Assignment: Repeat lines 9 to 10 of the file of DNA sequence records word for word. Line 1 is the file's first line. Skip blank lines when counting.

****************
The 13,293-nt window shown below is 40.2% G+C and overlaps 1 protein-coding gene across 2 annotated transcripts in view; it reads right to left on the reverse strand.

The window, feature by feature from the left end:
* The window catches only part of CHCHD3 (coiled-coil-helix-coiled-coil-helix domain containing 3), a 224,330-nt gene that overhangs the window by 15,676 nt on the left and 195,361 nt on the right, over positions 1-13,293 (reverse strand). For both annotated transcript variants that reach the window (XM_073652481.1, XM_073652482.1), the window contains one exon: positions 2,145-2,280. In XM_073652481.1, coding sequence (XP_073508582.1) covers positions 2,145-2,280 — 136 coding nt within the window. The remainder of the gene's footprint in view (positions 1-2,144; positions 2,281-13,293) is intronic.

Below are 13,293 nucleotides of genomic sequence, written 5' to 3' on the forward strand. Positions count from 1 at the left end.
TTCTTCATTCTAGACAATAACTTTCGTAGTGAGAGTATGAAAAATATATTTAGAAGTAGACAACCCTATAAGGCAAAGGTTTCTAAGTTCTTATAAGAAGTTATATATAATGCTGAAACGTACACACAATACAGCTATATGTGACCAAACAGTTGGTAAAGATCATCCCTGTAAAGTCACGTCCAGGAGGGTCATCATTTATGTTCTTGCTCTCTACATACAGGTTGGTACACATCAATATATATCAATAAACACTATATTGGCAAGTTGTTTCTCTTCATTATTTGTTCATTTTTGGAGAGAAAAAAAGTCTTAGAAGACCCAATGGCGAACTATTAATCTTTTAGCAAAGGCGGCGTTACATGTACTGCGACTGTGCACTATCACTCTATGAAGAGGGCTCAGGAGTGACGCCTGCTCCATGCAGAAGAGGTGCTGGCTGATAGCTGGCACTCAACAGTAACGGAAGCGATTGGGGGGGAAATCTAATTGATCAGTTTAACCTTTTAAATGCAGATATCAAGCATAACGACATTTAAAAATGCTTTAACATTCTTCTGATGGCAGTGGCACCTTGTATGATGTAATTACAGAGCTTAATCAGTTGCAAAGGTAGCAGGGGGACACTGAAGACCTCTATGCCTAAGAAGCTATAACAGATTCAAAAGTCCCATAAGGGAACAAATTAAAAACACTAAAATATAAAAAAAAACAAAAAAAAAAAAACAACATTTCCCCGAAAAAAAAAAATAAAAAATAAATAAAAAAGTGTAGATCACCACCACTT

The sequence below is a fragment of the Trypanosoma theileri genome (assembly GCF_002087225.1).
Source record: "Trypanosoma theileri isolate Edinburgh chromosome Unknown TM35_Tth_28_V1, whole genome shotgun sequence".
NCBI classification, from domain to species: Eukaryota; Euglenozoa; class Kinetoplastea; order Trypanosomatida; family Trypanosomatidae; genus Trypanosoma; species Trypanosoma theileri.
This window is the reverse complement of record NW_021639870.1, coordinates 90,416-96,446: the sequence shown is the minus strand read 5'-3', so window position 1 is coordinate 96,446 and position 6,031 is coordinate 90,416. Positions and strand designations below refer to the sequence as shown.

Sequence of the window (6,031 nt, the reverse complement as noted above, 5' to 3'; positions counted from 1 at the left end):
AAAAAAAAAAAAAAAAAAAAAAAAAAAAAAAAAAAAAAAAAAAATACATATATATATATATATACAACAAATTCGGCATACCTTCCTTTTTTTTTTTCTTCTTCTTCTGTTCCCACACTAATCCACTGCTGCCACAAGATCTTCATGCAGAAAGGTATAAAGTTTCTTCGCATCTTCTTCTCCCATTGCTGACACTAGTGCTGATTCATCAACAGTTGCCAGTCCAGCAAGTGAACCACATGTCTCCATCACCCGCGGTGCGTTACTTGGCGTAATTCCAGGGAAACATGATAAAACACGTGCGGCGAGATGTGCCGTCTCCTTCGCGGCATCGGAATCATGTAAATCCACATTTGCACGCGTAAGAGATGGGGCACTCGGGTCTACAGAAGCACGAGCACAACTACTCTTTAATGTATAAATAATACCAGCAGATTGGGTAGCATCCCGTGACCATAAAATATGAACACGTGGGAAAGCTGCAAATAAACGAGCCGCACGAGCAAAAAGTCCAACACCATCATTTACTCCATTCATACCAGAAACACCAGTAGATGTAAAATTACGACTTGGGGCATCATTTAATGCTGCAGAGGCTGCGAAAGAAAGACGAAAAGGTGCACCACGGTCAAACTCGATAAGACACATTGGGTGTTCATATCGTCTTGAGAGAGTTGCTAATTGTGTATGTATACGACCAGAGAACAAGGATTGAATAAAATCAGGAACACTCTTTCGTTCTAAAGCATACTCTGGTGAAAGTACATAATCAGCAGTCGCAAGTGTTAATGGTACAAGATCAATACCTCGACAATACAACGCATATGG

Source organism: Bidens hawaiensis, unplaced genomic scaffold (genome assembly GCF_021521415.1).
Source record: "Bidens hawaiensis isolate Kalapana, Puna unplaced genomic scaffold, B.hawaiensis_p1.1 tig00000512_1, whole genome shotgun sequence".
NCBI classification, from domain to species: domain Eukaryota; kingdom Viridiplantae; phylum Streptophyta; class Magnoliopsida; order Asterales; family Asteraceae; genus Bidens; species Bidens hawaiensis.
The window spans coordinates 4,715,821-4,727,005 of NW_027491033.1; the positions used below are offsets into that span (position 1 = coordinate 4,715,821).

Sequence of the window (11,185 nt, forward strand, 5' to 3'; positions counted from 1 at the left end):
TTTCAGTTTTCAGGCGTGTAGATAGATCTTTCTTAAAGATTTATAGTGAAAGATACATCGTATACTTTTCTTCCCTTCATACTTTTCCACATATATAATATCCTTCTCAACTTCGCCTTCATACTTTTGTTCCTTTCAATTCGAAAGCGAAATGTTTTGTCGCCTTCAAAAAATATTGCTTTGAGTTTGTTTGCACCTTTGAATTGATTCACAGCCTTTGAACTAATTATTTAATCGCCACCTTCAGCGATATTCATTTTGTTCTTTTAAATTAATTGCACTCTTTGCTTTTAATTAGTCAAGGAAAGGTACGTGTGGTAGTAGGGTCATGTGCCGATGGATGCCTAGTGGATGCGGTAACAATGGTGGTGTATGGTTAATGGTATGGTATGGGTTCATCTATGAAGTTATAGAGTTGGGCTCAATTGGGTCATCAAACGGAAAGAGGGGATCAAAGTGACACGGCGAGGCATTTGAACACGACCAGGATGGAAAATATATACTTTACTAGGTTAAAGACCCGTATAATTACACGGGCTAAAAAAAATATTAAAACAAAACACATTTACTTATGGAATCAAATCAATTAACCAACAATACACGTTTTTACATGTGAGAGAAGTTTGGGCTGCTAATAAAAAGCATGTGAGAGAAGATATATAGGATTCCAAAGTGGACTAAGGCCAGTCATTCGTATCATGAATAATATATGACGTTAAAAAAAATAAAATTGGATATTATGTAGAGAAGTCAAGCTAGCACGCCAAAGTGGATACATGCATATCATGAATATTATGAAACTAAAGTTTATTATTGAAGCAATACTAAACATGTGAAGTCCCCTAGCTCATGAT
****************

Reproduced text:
This window is the reverse complement of record NW_021639870.1, coordinates 90,416-96,446: the sequence shown is the minus strand read 5'-3', so window position 1 is coordinate 96,446 and position 6,031 is coordinate 90,416. Positions and strand designations below refer to the sequence as shown.

Sequence of the window (6,031 nt, the reverse complement as noted above, 5' to 3'; positions counted from 1 at the left end):